‘Hip-Hop and Gender’ talks in Women’s Studies examine misogyny, sex roles

Editor’s note: This article includes frank and offensive language.


Hip-hop performers set trends for young African American males, according to a student presenter at a DU Women’s Studies’ “Hip-Hop and Gender” presentation last week.

Tiffany Parson, a sophomore nursing major from Memphis, cited sociologist Shirley A. Hill’s assessment of setting trends in the book “Black Intimacies: A Gender Perspective on Families and Relationships” as Parson discussed “I’m a Dog,” by rapper Gucci Mane.

Yet Parson said the rappers put on a façade: “[T]hey do not necessarily live that way. They want people to think they live that way.”

Parson was one of eight students in English Professor Andrea Boll’s International Women’s Studies course who offered their perspectives on hip-hop in three sessions open to the public on March 4, 9 and 11.

Boll called the presentations pretty intense, with the discussion of the song “Nasty Bitch,” by New Orleans rapper Bust Down being the most intense on March 11.

Jasmine Kepp, a sophomore nursing major from New Orleans, discussed the song of three women’s separate interactions with one male as described from the man’s perspective. Bust Down tells a story of sex with a lesbian crack addict, a “no-good freak” who walked around like she was too cute and a prostitute on crack.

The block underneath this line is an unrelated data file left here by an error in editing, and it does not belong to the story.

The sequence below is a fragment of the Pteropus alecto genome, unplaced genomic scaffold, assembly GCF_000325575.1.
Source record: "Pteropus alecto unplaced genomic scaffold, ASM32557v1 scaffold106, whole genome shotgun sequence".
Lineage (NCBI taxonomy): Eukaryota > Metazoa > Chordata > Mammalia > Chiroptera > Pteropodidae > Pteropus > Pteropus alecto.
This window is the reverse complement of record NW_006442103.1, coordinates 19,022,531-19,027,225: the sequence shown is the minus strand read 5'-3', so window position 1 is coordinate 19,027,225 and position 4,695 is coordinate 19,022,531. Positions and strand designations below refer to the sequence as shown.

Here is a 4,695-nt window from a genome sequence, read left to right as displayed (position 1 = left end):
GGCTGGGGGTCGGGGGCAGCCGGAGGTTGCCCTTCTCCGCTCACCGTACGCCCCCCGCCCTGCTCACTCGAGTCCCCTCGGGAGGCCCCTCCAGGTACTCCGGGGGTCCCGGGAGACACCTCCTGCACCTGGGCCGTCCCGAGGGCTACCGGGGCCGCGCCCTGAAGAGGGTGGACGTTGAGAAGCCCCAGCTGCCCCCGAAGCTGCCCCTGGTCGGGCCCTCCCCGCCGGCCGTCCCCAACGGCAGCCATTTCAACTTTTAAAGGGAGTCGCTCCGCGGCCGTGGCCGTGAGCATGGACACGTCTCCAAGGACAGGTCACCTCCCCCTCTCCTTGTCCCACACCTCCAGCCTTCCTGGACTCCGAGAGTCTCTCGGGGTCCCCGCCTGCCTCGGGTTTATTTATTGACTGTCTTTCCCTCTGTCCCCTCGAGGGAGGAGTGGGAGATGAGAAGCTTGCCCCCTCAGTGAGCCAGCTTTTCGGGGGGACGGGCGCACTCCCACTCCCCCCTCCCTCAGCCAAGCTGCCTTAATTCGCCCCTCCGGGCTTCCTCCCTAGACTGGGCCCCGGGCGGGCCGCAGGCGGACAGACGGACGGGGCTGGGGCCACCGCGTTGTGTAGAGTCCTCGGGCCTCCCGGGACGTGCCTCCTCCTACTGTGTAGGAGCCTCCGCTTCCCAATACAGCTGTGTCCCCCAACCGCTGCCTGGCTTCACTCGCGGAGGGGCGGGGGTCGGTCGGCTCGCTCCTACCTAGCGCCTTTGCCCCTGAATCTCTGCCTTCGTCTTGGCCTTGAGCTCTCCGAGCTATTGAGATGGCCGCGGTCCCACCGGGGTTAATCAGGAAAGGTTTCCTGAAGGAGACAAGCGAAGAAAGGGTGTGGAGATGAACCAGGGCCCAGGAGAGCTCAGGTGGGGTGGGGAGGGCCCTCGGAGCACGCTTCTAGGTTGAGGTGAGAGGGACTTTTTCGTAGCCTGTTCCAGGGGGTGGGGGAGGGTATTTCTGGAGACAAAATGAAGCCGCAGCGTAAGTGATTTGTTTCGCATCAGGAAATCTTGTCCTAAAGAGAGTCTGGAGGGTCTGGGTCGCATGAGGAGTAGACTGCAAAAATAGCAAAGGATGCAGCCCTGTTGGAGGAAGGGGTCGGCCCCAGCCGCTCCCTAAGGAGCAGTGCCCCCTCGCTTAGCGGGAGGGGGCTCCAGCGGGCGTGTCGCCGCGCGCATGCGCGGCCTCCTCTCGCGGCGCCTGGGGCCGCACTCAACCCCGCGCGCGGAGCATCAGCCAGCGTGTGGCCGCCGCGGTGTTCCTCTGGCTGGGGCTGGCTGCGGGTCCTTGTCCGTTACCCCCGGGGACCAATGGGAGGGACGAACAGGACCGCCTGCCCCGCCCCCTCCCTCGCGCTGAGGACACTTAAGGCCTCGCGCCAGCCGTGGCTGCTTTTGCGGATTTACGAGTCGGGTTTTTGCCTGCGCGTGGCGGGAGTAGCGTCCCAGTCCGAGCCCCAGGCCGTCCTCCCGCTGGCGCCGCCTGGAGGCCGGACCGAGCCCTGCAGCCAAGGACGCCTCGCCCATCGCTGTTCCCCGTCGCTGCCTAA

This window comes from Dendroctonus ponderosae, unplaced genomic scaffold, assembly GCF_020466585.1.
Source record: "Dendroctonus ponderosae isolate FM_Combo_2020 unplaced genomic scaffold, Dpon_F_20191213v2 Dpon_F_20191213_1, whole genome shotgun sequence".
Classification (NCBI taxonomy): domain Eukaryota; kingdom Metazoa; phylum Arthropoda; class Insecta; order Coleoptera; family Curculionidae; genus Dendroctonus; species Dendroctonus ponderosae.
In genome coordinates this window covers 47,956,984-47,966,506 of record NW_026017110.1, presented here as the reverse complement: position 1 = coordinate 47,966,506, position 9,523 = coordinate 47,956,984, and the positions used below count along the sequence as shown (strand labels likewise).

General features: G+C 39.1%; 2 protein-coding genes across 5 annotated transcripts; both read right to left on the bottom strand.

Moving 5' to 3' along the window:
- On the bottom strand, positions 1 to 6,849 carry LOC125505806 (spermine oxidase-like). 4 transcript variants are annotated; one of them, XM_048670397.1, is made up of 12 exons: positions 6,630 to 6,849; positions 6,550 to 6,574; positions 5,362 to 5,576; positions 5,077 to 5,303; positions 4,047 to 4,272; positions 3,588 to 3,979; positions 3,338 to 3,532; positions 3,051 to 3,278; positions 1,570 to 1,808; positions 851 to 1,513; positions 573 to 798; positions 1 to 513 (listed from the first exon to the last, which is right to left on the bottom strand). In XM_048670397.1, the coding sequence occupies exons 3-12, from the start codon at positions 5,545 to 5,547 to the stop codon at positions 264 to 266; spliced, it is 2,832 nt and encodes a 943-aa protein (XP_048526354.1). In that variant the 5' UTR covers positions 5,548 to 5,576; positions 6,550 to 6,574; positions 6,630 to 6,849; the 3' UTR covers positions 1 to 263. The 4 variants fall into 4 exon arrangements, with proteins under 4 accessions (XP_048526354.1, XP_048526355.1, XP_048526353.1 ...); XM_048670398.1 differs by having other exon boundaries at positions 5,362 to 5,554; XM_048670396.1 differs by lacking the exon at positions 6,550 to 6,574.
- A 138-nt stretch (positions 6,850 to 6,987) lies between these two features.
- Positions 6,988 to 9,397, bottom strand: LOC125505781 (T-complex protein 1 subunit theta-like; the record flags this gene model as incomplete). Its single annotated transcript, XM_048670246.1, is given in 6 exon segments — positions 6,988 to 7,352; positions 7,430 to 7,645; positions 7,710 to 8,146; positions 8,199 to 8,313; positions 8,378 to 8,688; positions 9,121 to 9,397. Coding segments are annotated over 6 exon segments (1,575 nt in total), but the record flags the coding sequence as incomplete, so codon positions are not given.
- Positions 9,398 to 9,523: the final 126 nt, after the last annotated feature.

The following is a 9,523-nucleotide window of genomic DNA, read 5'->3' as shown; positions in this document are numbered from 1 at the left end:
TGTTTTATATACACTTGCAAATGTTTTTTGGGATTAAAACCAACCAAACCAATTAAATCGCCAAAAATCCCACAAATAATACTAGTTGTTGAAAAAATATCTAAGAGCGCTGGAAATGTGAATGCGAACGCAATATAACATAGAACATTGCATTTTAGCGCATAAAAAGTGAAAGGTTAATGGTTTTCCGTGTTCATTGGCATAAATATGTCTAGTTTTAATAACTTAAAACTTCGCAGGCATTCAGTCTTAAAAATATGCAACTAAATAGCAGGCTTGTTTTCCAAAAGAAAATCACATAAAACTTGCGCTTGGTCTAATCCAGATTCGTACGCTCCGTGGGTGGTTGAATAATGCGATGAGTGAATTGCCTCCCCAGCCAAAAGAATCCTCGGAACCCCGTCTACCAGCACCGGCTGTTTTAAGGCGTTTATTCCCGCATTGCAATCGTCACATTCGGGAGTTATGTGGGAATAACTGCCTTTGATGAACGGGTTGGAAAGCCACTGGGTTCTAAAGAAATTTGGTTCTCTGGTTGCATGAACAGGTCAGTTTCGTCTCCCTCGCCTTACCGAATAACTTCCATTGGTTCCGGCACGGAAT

Kepp said that in each instance, the man was using his penis as a weapon, and his goal was to hurt the woman’s feelings. During the discussion, Boll said the man was hypocritical because he is having sex with the women he calls nasty.

Anastacia Scott, a senior psychology major from New Orleans, said the women in the song are sad because they accept their situations.

“They don’t want to better themselves,” she said.

In Parson’s discussion, she quoted part of Mane’s lyrics in which he says of a woman, “I’m a treat her like a dog/ feed her like a dog/ beat her like a dog/ then pass her to my dog.” She said it’s sad that some African American women in poor communities accept being demeaned and disrespected to get some sort of status.

She said women must stand up for themselves: “I’m not a bitch or a ho; I’m Tiffany.”

Scott discussed gender stereotypes in Grammy-nominated R&B recording artist Melanie Fiona’s hit song “It Kills Me.”  She said the lyrics of the song offer a scenario in which men are defined by the world and women are defined by men.

She said the woman in the song conveys she has no hope without a man, as shown in the lyric: “But I can’t be alone/ I need you to come on home/ I know you messin’ around, but who the hell else is gonna hold me down.”

Scott said the woman in the song is conveyed as weak and is devaluing herself.

(Angelica R. Boyd contributed to this report.)